Furthermore, the ECJ further develops a common understanding of the ne bis in idem principle at a pan-European level by aligning its approach on the ECtHR case-law. That the ECJ relies on the latter case-law may not come as a surprise in the light of Article 52(3) of the Charter, according to which the Charter rights shall have the same meaning and scope as those of the corresponding rights guaranteed by the ECHR. Since Article 50 corresponds to Article 4 of Protocol No 7 to the ECHR, its meaning and scope must be similar to those established by the ECHR. The explanations to the Charter indicate that the meaning and the scope of the guaranteed rights are determined not only by the text of the ECHR and its Protocols, but also by the ECtHR case-law.

 

Yet, what is singular about the bpost case is the extent to which the ECJ draws on the latter case-law. While the ECJ had referred to the ECtHR case-law in its Menci judgment (Menci, §61), the ECJ relies on the latter case-law in a more explicit and clear manner. Notably, the ECJ embraces the concept of ‘coherent whole’ developed in the ECtHR A and B v. Norway judgment. Repeating almost identically the wording of the latter’s judgment (A and B v. Norway, §121), the ECJ considers that: ‘public authorities can legitimately choose complementary legal responses to certain conduct that is harmful to society through different procedures forming a coherent whole so as to address different aspects of the social problem involved, provided that the accumulated legal responses do not represent an excessive burden for the individual concerned’ (bpost, §49). Furthermore, in order to determine whether the duplication of procedures and sanctions pursuing distinct legitimate aims is strictly necessary, the CJEU identifies a series of factors largely inspired by the case-law of the ECtHR, namely that (1) there are clear and precise rules making it possible to predict which acts or omissions are liable to be subject to a duplication of proceedings and penalties and that there will be coordination between the different authorities; that (2) the two sets of proceedings have been conducted in a manner that is sufficiently coordinated and within a proximate timeframe; and that (3) any penalty that may have been imposed in the proceedings that were first in time was taken into account in the assessment of the second penalty burden (bpost, §51; compare with A and B v. Norway, §132-134).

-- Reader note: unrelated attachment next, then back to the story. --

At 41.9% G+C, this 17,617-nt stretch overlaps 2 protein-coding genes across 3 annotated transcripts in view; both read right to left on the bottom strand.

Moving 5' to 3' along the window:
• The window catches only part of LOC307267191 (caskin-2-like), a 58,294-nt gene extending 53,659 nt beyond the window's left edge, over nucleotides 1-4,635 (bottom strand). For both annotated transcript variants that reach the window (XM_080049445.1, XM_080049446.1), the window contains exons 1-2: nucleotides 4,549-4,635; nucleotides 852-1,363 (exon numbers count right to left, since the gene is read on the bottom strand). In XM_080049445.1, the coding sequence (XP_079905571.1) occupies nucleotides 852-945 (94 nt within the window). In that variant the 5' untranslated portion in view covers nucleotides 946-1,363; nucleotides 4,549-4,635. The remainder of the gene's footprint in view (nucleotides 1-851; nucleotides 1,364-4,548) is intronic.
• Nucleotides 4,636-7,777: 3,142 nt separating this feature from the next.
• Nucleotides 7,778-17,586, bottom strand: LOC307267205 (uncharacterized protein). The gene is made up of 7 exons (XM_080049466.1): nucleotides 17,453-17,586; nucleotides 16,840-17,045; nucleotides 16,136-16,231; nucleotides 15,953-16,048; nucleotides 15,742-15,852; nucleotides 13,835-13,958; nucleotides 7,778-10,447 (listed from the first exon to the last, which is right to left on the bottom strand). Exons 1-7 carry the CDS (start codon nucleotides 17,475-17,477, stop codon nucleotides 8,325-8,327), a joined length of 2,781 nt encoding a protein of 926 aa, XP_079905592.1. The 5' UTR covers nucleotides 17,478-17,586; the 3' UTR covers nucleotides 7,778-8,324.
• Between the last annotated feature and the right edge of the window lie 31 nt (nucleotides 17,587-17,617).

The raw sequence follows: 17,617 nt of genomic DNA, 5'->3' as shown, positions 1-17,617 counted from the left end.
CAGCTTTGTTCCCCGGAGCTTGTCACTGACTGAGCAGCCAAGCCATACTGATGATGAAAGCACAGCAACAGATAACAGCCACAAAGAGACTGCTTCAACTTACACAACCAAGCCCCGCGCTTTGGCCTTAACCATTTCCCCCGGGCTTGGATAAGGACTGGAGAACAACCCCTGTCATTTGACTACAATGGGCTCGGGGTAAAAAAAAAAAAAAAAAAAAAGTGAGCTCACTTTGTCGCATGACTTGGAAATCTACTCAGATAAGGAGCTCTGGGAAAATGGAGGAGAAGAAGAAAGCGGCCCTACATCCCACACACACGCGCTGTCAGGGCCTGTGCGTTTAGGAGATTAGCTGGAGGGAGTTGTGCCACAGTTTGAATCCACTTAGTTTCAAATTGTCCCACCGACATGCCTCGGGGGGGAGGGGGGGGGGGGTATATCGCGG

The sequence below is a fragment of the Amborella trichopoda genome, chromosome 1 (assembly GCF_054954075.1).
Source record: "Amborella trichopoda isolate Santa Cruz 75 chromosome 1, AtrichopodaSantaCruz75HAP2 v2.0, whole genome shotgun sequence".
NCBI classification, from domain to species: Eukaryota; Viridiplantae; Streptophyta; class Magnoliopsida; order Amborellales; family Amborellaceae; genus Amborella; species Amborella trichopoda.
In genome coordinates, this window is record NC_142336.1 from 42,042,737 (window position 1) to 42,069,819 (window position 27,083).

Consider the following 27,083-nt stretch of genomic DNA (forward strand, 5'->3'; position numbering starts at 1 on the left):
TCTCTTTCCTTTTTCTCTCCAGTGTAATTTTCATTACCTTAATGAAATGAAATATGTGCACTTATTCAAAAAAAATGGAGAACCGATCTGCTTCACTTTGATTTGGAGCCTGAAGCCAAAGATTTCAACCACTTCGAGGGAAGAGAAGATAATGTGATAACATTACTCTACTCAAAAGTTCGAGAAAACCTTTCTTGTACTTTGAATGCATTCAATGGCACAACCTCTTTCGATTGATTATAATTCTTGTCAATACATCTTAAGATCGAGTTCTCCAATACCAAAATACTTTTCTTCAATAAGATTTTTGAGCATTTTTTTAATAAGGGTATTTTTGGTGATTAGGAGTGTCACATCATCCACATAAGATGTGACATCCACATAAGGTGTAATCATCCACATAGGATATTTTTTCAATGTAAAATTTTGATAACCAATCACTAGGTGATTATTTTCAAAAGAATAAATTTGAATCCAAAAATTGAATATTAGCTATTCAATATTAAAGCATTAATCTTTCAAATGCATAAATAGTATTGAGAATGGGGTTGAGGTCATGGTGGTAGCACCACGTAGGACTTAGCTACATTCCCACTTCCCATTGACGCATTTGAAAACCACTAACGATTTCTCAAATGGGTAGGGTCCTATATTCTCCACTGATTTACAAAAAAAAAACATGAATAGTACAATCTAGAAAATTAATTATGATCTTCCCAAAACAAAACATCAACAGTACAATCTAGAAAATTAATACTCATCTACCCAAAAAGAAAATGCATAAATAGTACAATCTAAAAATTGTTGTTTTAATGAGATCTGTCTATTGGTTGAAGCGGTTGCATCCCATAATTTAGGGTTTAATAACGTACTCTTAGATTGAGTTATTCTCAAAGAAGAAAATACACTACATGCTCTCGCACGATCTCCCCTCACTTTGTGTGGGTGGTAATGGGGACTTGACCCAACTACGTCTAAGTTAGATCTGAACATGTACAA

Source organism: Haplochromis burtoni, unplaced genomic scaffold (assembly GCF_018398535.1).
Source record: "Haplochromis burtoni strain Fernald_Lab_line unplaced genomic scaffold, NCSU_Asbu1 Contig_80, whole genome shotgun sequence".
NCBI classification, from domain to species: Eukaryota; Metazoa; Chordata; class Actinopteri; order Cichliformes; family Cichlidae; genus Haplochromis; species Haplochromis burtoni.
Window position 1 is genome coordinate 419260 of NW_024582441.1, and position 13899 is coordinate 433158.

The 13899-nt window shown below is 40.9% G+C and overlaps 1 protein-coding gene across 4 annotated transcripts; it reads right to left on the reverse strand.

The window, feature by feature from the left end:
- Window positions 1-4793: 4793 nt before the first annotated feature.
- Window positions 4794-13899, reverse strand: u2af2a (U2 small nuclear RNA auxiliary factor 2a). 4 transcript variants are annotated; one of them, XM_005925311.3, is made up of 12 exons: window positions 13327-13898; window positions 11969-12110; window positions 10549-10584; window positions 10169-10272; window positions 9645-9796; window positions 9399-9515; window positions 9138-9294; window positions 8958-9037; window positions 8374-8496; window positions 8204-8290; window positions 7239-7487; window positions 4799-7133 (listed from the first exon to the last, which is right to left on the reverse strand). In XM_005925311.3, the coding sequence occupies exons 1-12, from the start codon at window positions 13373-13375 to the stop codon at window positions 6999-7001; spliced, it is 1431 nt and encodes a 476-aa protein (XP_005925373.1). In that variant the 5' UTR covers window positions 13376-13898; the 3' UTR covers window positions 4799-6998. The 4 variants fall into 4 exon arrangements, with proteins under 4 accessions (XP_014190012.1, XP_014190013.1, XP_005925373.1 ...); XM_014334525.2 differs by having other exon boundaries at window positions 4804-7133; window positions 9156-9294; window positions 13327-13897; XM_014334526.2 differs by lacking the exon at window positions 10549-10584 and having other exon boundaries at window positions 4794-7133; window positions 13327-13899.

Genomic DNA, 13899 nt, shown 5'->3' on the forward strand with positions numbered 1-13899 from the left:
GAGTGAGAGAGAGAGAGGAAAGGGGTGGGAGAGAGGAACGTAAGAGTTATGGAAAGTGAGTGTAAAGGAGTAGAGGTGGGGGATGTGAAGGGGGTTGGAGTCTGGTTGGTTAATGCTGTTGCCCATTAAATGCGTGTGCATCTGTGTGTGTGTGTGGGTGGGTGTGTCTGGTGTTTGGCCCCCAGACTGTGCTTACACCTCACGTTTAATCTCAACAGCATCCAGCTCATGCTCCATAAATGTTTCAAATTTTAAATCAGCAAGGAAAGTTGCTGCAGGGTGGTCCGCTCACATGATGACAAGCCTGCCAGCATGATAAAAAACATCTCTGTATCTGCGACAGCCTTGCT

In spite of the increasing convergence between the case-law of the ECJ and the ECHR, some differences still persist regarding the scope of the principle and the methodology adopted by the two European Courts when they apply the ne bis in idem principle.